I first became interested in Ramaria ochraceosalmonicolor after the eminent Naturalist J. H. Willis mentioned that he had eaten it in his 1957 publication ‘Victorian Toadstools and Mushrooms’.  Ramaria are not easy to identify and any perusal of the internet will find various illustrations with this name but looking nothing like the picture below.  There is even a paper in the Australian Journal of Mycology (2007)  which goes into much detail about the naming of the species.

For my purposes, however, the important thing was to establish what Willis had eaten.   The paper linked above mentions that Willis as well as Bougher and Syme show illustrations of a coralloid structure for this fungus.   Though the Bougher and Syme illustration is clear and matches the photograph, I was puzzled by the reference to Willis until I noticed that he had an illustration of three species of Ramaria as a fronticepiece in his book.   I had previously overlooked these illustrations.   Comparison with his images left me in little doubt that this is the form of Ramaria that he was referring to.

This being the case, I set some aside for a sampling.   Ramaria can be risky, with a tendency to cause diahorrea according to Arora, so I decided to set them aside in the fridge and try them in the morning, rather than risk and uncomfortable night.

To be continued….

Ramaria ochraceosalmonicolor

So, I fried up the sample that I had collected and consumed about 2 tablespoons full at 10:30 in the morning.  It is now 6:45 in the evening and I have had no reaction.  But what an anxious time it has been.    After consuming the fungus, I began googling and came up with Ramaria flavo-brunnescens.  It grows exclusively under Eucalyptus in Brazil and other places in South America, and has been responsible for the death of cattle.   There is a report with gruesome histological details.  I am at a loss however to understand why there are not similar reports from Australia, given that there must be many cattle grazed on Eucalypt forest.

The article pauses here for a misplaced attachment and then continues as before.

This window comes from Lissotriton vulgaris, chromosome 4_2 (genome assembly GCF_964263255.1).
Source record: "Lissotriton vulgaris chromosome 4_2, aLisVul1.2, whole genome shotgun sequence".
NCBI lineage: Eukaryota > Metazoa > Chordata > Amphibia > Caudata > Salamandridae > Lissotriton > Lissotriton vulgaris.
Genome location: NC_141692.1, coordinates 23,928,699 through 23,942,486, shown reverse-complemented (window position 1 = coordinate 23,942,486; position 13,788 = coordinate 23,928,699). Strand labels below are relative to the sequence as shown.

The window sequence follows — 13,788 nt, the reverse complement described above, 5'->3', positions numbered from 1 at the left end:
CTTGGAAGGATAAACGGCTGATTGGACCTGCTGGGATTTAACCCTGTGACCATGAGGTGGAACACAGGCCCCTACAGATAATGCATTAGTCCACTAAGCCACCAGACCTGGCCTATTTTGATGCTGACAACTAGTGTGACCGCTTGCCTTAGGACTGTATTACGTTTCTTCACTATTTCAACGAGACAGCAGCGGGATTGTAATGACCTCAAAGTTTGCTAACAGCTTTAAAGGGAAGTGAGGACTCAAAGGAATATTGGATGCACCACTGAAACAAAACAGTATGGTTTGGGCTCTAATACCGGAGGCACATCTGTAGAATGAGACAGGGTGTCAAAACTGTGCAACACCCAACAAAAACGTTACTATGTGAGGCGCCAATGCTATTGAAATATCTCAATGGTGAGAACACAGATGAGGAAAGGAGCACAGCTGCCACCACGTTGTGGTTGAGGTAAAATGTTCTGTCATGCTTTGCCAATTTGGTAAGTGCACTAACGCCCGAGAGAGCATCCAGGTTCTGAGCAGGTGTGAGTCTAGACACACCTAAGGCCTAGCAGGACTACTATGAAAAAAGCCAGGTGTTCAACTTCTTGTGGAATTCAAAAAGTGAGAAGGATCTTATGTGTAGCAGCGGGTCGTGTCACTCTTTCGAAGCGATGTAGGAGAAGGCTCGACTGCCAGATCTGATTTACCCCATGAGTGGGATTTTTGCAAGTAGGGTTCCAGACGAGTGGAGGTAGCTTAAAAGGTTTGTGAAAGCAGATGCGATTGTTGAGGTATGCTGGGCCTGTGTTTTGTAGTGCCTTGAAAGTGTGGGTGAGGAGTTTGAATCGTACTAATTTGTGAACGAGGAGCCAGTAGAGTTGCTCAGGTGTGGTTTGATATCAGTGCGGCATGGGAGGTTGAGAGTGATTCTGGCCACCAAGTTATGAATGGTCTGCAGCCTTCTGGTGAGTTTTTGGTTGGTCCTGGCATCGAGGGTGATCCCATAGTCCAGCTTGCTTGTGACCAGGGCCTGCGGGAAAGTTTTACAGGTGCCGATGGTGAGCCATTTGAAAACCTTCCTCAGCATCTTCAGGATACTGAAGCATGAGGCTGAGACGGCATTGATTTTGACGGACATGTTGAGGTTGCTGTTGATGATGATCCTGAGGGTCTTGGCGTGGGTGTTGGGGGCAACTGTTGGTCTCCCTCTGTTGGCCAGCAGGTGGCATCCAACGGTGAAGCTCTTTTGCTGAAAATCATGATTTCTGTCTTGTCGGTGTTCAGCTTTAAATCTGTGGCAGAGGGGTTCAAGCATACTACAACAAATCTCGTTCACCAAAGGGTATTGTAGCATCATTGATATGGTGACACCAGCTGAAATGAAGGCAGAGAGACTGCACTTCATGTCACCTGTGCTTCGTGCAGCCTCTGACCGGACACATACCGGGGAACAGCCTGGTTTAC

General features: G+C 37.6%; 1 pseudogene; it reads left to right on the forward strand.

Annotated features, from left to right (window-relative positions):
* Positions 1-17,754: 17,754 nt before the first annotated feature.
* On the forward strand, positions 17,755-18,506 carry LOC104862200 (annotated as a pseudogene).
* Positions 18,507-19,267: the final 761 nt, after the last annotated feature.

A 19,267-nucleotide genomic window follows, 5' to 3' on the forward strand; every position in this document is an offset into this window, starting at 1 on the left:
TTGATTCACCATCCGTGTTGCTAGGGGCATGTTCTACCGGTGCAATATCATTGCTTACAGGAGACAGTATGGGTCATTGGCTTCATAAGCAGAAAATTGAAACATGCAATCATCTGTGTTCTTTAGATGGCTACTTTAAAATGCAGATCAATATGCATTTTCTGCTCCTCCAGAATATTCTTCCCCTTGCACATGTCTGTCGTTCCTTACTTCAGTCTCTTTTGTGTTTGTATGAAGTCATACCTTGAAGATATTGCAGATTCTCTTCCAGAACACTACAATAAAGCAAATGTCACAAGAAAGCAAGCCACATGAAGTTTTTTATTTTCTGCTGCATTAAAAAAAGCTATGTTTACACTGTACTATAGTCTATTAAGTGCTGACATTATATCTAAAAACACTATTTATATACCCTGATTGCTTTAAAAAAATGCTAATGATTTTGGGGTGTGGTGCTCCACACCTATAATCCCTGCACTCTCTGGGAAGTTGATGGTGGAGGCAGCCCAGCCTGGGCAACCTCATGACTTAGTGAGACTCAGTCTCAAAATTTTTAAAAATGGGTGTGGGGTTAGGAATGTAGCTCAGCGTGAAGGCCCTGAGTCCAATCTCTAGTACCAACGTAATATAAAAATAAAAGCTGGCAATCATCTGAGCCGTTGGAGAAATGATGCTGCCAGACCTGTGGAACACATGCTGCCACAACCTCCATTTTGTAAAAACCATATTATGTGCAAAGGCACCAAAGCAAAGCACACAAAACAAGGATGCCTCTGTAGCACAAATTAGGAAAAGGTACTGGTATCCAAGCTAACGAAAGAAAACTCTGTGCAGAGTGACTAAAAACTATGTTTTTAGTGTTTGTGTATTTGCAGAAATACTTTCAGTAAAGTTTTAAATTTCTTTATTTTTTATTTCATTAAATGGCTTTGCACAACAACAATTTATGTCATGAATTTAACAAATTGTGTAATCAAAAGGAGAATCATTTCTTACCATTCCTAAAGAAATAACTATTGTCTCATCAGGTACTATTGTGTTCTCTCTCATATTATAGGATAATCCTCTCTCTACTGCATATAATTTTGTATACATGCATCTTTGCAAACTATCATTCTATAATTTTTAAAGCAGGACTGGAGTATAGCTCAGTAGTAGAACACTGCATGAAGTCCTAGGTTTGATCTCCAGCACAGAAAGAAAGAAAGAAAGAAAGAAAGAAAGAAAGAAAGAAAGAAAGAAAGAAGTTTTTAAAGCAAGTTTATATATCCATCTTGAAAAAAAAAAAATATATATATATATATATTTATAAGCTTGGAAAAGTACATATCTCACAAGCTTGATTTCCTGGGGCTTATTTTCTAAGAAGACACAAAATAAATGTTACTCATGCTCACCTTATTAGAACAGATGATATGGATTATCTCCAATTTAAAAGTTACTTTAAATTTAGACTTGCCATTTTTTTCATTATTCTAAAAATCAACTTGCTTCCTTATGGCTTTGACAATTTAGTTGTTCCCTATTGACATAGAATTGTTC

There is, futhermore, a report of human poisoning and death from this fungus (the same one as in Brazil), although admittedly in combination with an Amanita, from China.

The images from the Brazilian report are disturbingly similar to my image above.  Certainly enough to be within the general area, and the reference to Eucalyptus is especially unsettling. The poison is unidentified. It is reported to affect the incorporation of sulphur-containing amino acids such as cysteine.  It is also most likely volatile, as toxicity is not present in dried samples.